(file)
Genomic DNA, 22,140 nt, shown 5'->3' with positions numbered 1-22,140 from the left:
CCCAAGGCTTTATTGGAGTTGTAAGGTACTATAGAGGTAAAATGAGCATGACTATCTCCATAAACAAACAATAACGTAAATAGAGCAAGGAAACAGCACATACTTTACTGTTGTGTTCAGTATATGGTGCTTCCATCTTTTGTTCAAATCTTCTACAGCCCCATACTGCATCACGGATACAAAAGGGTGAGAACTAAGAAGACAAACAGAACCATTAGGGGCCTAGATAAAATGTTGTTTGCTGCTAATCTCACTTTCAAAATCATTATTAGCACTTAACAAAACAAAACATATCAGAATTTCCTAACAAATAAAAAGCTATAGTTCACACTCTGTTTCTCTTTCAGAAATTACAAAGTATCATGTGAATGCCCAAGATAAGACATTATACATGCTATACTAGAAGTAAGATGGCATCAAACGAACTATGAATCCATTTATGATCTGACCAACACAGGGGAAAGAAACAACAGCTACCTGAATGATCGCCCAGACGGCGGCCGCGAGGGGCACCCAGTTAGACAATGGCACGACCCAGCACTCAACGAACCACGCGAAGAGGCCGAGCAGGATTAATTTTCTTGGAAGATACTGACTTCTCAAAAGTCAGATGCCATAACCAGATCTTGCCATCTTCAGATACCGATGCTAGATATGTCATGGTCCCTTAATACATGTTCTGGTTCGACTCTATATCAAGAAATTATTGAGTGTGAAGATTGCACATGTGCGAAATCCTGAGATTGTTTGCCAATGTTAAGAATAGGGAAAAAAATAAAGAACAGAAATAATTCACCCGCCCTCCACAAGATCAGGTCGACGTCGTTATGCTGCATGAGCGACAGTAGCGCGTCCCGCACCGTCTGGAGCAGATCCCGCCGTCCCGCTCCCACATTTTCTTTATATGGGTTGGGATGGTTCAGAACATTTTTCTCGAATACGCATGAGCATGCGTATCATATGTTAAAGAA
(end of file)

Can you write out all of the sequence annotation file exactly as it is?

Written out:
Genomic DNA, 22,140 nt, shown 5'->3' with positions numbered 1-22,140 from the left:
CCCAAGGCTTTATTGGAGTTGTAAGGTACTATAGAGGTAAAATGAGCATGACTATCTCCATAAACAAACAATAACGTAAATAGAGCAAGGAAACAGCACATACTTTACTGTTGTGTTCAGTATATGGTGCTTCCATCTTTTGTTCAAATCTTCTACAGCCCCATACTGCATCACGGATACAAAAGGGTGAGAACTAAGAAGACAAACAGAACCATTAGGGGCCTAGATAAAATGTTGTTTGCTGCTAATCTCACTTTCAAAATCATTATTAGCACTTAACAAAACAAAACATATCAGAATTTCCTAACAAATAAAAAGCTATAGTTCACACTCTGTTTCTCTTTCAGAAATTACAAAGTATCATGTGAATGCCCAAGATAAGACATTATACATGCTATACTAGAAGTAAGATGGCATCAAACGAACTATGAATCCATTTATGATCTGACCAACACAGGGGAAAGAAACAACAGCTACCTGAATGATCGCCCAGACGGCGGCCGCGAGGGGCACCCAGTTAGACAATGGCACGACCCAGCACTCAACGAACCACGCGAAGAGGCCGAGCAGGATTAATTTTCTTGGAAGATACTGACTTCTCAAAAGTCAGATGCCATAACCAGATCTTGCCATCTTCAGATACCGATGCTAGATATGTCATGGTCCCTTAATACATGTTCTGGTTCGACTCTATATCAAGAAATTATTGAGTGTGAAGATTGCACATGTGCGAAATCCTGAGATTGTTTGCCAATGTTAAGAATAGGGAAAAAAATAAAGAACAGAAATAATTCACCCGCCCTCCACAAGATCAGGTCGACGTCGTTATGCTGCATGAGCGACAGTAGCGCGTCCCGCACCGTCTGGAGCAGATCCCGCCGTCCCGCTCCCACATTTTCTTTATATGGGTTGGGATGGTTCAGAACATTTTTCTCGAATACGCATGAGCATGCGTATCATATGTTAAAGAA